King John and Prince Arthur Continued…
II. It was a proud day for Arthur when he rode out at the head of his little army and marched away to fight for the crown of which he had been so wrongfully deprived. It was a foolish undertaking, and hopeless from the start; and the men who were with the little prince ought to have told him so. But, no doubt, they had their own selfish ends to gain, and were willing that he should be deceived.
He had never been happier than when he rode through the meadows that morning, the sunlight flashing from his bright armor, the tall grass rustling in the breeze, the birds singing by the roadside. Alas, he was never to be so happy again.
The people did not join him on the road as he expected, and King Philip seemed to be in no hurry to send him help. But the little prince was brave and hopeful, and he led his army straight across the country to a small town where King John’s mother was staying.
“If you can capture the king’s mother,” said some of his advisers, “the king will give up everything for her sake.” But he ought to have known that John had no such love as that for anybody.
The town was easily captured by the prince’s followers; but all the great people shut themselves up in the castle that stood close by, and dared their enemies to come near them.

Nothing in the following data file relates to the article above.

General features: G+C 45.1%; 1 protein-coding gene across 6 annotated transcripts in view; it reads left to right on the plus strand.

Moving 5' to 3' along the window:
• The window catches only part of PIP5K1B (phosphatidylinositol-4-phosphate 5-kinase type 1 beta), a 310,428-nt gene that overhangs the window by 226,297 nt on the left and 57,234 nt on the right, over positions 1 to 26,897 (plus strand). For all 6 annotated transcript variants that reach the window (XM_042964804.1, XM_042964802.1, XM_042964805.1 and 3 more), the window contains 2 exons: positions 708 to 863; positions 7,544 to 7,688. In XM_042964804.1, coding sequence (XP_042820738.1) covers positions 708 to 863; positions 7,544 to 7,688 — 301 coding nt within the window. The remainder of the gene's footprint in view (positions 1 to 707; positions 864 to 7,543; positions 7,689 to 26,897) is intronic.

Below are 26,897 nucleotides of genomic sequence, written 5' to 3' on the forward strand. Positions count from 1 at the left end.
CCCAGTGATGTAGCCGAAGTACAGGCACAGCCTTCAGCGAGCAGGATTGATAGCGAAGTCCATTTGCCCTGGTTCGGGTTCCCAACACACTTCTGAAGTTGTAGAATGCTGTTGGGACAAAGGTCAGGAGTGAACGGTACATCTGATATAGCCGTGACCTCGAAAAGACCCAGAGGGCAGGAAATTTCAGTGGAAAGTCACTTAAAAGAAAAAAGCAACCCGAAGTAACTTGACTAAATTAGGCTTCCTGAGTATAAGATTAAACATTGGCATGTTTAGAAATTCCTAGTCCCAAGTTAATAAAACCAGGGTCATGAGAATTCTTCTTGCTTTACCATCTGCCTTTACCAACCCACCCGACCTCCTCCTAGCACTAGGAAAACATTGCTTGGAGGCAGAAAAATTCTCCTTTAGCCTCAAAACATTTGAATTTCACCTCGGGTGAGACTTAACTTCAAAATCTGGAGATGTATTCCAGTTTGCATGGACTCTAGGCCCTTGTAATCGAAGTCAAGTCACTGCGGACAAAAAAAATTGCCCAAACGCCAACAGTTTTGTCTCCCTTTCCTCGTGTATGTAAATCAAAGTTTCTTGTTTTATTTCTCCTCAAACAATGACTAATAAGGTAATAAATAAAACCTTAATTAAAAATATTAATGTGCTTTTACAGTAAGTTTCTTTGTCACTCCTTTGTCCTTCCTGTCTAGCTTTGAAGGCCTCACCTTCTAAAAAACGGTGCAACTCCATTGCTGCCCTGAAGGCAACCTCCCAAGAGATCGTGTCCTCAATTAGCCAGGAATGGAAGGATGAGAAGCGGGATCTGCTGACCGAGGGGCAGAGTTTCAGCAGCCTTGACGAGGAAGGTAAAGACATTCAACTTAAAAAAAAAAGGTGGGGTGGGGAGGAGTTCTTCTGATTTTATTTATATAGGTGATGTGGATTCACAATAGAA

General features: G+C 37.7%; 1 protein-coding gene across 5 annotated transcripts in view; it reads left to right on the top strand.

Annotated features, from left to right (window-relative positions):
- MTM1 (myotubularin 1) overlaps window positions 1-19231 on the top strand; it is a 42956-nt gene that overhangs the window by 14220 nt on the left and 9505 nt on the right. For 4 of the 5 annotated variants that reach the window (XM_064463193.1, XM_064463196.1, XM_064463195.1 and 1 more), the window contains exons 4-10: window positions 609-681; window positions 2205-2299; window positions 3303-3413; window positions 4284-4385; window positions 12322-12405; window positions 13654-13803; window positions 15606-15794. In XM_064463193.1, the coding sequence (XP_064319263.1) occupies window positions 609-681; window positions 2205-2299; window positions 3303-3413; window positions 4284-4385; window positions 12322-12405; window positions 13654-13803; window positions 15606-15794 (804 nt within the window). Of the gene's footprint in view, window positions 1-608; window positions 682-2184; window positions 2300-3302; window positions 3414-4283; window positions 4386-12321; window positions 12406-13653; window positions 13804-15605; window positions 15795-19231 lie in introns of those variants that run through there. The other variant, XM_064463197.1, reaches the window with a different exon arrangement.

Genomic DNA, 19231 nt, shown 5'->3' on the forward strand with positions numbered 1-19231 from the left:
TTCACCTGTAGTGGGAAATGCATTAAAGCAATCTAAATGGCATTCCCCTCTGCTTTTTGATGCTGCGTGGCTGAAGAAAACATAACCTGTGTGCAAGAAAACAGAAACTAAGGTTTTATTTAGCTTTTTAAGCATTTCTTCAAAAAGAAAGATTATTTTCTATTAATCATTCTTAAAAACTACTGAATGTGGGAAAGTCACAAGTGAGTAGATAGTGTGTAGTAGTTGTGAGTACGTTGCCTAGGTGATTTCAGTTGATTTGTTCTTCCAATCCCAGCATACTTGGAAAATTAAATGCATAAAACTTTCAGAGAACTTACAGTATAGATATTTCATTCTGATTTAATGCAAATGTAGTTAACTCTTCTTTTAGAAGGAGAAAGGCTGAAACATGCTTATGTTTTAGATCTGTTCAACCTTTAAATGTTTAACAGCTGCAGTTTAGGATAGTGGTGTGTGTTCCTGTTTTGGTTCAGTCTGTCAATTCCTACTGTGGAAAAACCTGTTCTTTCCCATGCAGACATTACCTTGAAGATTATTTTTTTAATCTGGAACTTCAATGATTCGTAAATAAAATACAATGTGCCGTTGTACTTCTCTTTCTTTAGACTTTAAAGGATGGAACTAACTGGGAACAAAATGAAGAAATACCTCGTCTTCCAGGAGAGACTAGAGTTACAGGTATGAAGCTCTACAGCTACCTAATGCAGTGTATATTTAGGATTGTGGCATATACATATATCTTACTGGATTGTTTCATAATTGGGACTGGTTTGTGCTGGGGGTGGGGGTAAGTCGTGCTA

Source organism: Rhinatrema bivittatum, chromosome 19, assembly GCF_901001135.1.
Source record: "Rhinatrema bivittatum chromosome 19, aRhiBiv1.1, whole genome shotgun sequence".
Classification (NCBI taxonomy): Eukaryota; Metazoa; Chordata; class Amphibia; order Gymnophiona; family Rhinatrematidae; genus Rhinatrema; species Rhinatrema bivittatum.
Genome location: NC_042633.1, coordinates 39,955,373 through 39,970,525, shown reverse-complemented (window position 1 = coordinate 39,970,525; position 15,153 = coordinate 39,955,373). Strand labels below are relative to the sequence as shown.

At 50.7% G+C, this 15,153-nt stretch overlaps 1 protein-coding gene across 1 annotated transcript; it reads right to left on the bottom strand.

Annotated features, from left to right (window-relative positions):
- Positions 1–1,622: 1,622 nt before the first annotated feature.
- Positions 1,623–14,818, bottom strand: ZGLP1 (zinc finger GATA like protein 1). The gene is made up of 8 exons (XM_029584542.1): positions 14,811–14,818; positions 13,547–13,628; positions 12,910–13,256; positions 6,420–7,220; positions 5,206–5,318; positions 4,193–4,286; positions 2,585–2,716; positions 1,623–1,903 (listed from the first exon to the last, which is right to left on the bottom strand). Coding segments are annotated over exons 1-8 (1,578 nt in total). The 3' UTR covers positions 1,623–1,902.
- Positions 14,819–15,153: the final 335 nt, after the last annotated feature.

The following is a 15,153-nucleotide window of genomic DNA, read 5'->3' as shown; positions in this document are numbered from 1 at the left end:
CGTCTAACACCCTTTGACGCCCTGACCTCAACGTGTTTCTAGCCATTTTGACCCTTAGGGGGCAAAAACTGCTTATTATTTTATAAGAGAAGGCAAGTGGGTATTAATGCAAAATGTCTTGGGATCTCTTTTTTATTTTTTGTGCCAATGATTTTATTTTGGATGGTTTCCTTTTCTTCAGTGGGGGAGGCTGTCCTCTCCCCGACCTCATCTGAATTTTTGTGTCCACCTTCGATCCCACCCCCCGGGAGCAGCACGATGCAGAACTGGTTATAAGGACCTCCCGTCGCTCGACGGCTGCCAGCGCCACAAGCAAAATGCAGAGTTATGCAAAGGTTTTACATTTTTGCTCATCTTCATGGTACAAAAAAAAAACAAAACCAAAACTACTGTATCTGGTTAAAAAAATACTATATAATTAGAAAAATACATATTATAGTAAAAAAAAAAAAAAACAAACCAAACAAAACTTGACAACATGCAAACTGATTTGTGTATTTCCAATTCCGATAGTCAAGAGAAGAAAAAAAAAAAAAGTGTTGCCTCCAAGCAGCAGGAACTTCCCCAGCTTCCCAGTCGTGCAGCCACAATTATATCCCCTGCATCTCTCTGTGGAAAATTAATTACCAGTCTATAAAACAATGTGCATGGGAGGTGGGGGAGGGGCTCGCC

While Prince Arthur and his knights were besieging the castle and trying to find some way to get inside of it, King John himself came to the rescue with an army many times larger than the prince’s.
What could the prince do? Some of his men turned against him and went over to the king’s army. With the rest he shut himself up in the town, and there, for several days, he defended himself like a young hero. But one night, when a dreadful storm was raging, a number of the king’s soldiers climbed over the walls and got into the town. Before the alarm could be given, they were masters of the place. The prince was seized upon while he was in bed. Some of his knights were killed while trying to defend him. Others were made prisoners and afterwards thrown into dark dungeons, where they died.
“Come to my arms, my dear nephew,” said King John when Arthur was led before him. “Right glad I am to hold your hand again. You have played a lively game with your loving uncle, and your uncle will reward you as you deserve.” And with that he sent the prince to the castle of Falaise, to be kept there until further orders.
“I’ll tell you what, Hubert,” said he to his head officer, “that boy is the very bane of my life. I can do nothing, think of nothing, but that he is always in my way. Do you understand me, Hubert? You are his keeper.”
“Yes,” said Hubert, “and I’ll keep him so well that he shall never trouble you again.”
But Hubert was a gentle knight and had no intention of doing the boy any harm. He gave him the best room in the castle of Falaise and treated him as tenderly as though he were his own son. The prince, however, was very unhappy. He spent much of his time looking out of the narrow windows of his prison and wishing that he could once more see his dear old home in Brittany.